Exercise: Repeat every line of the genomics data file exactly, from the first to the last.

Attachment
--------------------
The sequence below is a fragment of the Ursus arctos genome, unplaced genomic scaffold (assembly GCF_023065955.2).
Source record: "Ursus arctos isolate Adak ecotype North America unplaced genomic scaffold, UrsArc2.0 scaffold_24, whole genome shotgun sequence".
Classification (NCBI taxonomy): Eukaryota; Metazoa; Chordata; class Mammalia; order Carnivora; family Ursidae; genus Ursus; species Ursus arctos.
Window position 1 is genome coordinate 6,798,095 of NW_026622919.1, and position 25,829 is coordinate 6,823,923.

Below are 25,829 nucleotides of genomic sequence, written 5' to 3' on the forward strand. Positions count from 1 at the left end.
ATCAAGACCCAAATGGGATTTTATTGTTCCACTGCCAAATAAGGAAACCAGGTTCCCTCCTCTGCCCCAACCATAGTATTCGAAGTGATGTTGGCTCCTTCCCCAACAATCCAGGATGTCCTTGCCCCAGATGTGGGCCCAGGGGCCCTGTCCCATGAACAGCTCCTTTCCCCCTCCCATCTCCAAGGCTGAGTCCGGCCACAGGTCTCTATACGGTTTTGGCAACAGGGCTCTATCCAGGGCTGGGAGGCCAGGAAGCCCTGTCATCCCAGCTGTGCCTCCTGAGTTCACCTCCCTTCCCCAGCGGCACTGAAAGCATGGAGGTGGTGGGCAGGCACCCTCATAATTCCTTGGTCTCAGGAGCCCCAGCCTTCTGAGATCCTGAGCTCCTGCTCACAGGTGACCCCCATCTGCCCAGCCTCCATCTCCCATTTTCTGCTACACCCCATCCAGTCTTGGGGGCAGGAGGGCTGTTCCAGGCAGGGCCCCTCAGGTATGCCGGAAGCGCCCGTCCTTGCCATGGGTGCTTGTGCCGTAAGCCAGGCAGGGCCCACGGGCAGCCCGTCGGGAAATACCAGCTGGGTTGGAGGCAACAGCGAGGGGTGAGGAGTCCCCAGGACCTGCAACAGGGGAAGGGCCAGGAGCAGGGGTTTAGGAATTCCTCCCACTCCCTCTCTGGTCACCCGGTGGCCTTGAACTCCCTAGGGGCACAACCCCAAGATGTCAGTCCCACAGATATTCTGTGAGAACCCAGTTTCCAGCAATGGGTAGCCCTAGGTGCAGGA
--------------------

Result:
The sequence below is a fragment of the Ursus arctos genome, unplaced genomic scaffold (assembly GCF_023065955.2).
Source record: "Ursus arctos isolate Adak ecotype North America unplaced genomic scaffold, UrsArc2.0 scaffold_24, whole genome shotgun sequence".
Classification (NCBI taxonomy): Eukaryota; Metazoa; Chordata; class Mammalia; order Carnivora; family Ursidae; genus Ursus; species Ursus arctos.
Window position 1 is genome coordinate 6,798,095 of NW_026622919.1, and position 25,829 is coordinate 6,823,923.

Below are 25,829 nucleotides of genomic sequence, written 5' to 3' on the forward strand. Positions count from 1 at the left end.
ATCAAGACCCAAATGGGATTTTATTGTTCCACTGCCAAATAAGGAAACCAGGTTCCCTCCTCTGCCCCAACCATAGTATTCGAAGTGATGTTGGCTCCTTCCCCAACAATCCAGGATGTCCTTGCCCCAGATGTGGGCCCAGGGGCCCTGTCCCATGAACAGCTCCTTTCCCCCTCCCATCTCCAAGGCTGAGTCCGGCCACAGGTCTCTATACGGTTTTGGCAACAGGGCTCTATCCAGGGCTGGGAGGCCAGGAAGCCCTGTCATCCCAGCTGTGCCTCCTGAGTTCACCTCCCTTCCCCAGCGGCACTGAAAGCATGGAGGTGGTGGGCAGGCACCCTCATAATTCCTTGGTCTCAGGAGCCCCAGCCTTCTGAGATCCTGAGCTCCTGCTCACAGGTGACCCCCATCTGCCCAGCCTCCATCTCCCATTTTCTGCTACACCCCATCCAGTCTTGGGGGCAGGAGGGCTGTTCCAGGCAGGGCCCCTCAGGTATGCCGGAAGCGCCCGTCCTTGCCATGGGTGCTTGTGCCGTAAGCCAGGCAGGGCCCACGGGCAGCCCGTCGGGAAATACCAGCTGGGTTGGAGGCAACAGCGAGGGGTGAGGAGTCCCCAGGACCTGCAACAGGGGAAGGGCCAGGAGCAGGGGTTTAGGAATTCCTCCCACTCCCTCTCTGGTCACCCGGTGGCCTTGAACTCCCTAGGGGCACAACCCCAAGATGTCAGTCCCACAGATATTCTGTGAGAACCCAGTTTCCAGCAATGGGTAGCCCTAGGTGCAGGA